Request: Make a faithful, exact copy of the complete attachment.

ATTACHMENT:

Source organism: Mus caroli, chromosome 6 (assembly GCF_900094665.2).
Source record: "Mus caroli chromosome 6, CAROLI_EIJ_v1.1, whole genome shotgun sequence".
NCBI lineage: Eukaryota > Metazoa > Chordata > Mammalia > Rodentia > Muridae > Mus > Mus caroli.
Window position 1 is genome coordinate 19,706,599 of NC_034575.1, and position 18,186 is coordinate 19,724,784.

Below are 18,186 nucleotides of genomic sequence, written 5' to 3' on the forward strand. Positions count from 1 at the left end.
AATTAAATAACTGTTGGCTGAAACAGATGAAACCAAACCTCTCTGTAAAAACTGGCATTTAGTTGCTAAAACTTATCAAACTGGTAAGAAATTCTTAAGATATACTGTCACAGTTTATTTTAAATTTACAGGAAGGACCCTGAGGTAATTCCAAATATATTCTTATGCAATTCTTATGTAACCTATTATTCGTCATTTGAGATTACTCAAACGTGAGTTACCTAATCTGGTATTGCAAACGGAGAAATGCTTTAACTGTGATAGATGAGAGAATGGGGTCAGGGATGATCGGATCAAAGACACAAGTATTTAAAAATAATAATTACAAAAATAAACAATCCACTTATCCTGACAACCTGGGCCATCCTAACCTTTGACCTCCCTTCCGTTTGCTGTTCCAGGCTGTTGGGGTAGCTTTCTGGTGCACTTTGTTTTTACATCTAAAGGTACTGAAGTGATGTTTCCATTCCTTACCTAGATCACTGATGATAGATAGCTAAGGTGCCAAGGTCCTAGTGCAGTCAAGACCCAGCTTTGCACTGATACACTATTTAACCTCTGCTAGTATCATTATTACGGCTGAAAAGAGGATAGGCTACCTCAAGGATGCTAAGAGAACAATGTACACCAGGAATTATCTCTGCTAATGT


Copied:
Source organism: Mus caroli, chromosome 6 (assembly GCF_900094665.2).
Source record: "Mus caroli chromosome 6, CAROLI_EIJ_v1.1, whole genome shotgun sequence".
NCBI lineage: Eukaryota > Metazoa > Chordata > Mammalia > Rodentia > Muridae > Mus > Mus caroli.
Window position 1 is genome coordinate 19,706,599 of NC_034575.1, and position 18,186 is coordinate 19,724,784.

Below are 18,186 nucleotides of genomic sequence, written 5' to 3' on the forward strand. Positions count from 1 at the left end.
AATTAAATAACTGTTGGCTGAAACAGATGAAACCAAACCTCTCTGTAAAAACTGGCATTTAGTTGCTAAAACTTATCAAACTGGTAAGAAATTCTTAAGATATACTGTCACAGTTTATTTTAAATTTACAGGAAGGACCCTGAGGTAATTCCAAATATATTCTTATGCAATTCTTATGTAACCTATTATTCGTCATTTGAGATTACTCAAACGTGAGTTACCTAATCTGGTATTGCAAACGGAGAAATGCTTTAACTGTGATAGATGAGAGAATGGGGTCAGGGATGATCGGATCAAAGACACAAGTATTTAAAAATAATAATTACAAAAATAAACAATCCACTTATCCTGACAACCTGGGCCATCCTAACCTTTGACCTCCCTTCCGTTTGCTGTTCCAGGCTGTTGGGGTAGCTTTCTGGTGCACTTTGTTTTTACATCTAAAGGTACTGAAGTGATGTTTCCATTCCTTACCTAGATCACTGATGATAGATAGCTAAGGTGCCAAGGTCCTAGTGCAGTCAAGACCCAGCTTTGCACTGATACACTATTTAACCTCTGCTAGTATCATTATTACGGCTGAAAAGAGGATAGGCTACCTCAAGGATGCTAAGAGAACAATGTACACCAGGAATTATCTCTGCTAATGT